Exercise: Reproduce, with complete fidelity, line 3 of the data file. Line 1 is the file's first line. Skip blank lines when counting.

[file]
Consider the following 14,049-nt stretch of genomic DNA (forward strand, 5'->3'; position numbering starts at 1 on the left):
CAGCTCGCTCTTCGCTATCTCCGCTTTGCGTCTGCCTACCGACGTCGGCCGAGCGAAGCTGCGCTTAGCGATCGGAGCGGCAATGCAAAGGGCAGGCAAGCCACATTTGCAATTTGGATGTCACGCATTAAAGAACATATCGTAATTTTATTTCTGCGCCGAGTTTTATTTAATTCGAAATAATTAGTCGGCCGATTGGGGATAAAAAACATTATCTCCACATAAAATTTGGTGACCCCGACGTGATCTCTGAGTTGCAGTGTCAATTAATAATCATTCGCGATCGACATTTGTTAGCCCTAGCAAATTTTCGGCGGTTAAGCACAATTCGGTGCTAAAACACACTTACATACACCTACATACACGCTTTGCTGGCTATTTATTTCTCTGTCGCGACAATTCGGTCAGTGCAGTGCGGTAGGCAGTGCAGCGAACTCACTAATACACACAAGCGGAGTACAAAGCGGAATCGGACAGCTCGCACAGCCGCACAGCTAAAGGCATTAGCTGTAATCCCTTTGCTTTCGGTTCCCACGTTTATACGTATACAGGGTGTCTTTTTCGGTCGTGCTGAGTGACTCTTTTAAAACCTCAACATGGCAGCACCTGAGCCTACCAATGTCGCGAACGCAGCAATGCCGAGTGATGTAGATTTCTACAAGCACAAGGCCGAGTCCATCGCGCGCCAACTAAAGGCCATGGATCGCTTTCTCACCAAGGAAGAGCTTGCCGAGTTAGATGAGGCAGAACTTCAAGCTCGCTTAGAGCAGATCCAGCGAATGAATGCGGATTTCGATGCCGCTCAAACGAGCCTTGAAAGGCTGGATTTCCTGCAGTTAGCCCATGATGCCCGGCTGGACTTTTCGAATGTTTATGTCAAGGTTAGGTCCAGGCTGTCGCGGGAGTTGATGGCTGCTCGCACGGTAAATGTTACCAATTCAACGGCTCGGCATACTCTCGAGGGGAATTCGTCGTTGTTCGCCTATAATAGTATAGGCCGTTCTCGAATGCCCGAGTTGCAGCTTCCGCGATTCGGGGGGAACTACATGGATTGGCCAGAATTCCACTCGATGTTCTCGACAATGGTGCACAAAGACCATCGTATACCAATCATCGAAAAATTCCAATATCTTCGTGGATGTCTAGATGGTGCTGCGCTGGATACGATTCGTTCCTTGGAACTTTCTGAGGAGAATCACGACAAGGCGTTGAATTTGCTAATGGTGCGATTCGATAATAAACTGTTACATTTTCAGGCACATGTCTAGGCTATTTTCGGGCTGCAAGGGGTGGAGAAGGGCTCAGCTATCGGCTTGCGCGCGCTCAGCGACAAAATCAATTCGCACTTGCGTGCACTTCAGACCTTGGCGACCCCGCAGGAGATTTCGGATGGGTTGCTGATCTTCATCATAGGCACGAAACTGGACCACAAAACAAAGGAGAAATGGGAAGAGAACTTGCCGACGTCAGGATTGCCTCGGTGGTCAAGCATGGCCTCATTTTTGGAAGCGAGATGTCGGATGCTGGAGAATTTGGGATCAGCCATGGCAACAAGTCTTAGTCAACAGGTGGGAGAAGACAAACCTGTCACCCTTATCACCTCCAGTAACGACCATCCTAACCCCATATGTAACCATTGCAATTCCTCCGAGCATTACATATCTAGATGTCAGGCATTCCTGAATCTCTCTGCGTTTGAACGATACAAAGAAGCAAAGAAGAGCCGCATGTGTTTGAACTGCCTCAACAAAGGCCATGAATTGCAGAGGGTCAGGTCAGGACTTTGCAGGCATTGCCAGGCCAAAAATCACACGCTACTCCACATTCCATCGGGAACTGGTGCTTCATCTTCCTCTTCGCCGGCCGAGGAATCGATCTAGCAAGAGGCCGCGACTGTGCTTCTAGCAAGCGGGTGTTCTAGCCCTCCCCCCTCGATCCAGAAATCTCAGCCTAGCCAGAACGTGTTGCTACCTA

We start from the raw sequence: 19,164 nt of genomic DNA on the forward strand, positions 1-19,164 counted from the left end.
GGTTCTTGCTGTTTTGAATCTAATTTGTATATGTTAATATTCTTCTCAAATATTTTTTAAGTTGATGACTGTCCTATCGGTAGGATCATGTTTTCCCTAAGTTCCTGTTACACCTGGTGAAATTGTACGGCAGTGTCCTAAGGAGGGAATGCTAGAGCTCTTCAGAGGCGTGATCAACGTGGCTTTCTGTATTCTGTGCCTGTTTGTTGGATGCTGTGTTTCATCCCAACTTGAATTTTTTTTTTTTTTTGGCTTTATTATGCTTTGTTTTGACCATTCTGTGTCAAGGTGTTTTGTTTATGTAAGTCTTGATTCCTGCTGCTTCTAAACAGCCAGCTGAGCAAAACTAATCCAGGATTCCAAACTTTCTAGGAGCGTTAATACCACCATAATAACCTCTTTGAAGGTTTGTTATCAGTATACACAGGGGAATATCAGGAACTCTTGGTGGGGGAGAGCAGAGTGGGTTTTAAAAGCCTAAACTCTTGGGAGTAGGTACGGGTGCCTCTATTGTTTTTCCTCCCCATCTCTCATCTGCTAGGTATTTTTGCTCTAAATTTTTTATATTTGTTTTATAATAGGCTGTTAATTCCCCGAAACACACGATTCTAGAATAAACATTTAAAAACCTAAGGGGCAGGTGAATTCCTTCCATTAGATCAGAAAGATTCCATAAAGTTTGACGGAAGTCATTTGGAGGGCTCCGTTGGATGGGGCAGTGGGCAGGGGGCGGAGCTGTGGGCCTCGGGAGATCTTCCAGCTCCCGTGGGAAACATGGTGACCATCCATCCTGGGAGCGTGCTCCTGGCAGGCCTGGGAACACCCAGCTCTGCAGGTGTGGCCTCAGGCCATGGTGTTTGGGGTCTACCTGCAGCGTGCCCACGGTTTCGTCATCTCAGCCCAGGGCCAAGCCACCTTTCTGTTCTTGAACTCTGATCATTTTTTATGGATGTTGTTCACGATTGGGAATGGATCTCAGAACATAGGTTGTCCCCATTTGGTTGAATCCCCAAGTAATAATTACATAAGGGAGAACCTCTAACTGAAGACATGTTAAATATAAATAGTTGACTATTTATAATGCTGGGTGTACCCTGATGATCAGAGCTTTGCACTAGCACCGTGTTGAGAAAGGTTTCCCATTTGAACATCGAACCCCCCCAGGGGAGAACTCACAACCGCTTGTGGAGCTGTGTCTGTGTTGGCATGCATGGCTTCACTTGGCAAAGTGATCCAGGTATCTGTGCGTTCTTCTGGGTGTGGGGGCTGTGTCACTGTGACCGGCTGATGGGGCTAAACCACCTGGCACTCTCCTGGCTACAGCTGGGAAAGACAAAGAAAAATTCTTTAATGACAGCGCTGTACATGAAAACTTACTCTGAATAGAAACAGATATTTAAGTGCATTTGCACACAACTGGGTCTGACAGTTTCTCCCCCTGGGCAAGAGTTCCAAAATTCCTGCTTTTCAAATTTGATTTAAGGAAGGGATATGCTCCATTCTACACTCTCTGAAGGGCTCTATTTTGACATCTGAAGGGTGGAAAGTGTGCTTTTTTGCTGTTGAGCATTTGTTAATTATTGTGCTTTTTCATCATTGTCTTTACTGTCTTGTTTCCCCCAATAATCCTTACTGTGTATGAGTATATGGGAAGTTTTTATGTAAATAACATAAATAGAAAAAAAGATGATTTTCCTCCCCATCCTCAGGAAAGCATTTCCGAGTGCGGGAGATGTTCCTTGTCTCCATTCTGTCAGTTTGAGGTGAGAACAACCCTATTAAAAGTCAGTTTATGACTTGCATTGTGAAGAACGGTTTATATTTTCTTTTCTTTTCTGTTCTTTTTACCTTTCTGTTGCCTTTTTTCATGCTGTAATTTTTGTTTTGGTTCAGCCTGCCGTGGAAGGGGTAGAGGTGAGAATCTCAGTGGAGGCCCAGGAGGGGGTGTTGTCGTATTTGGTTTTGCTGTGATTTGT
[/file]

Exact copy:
We start from the raw sequence: 19,164 nt of genomic DNA on the forward strand, positions 1-19,164 counted from the left end.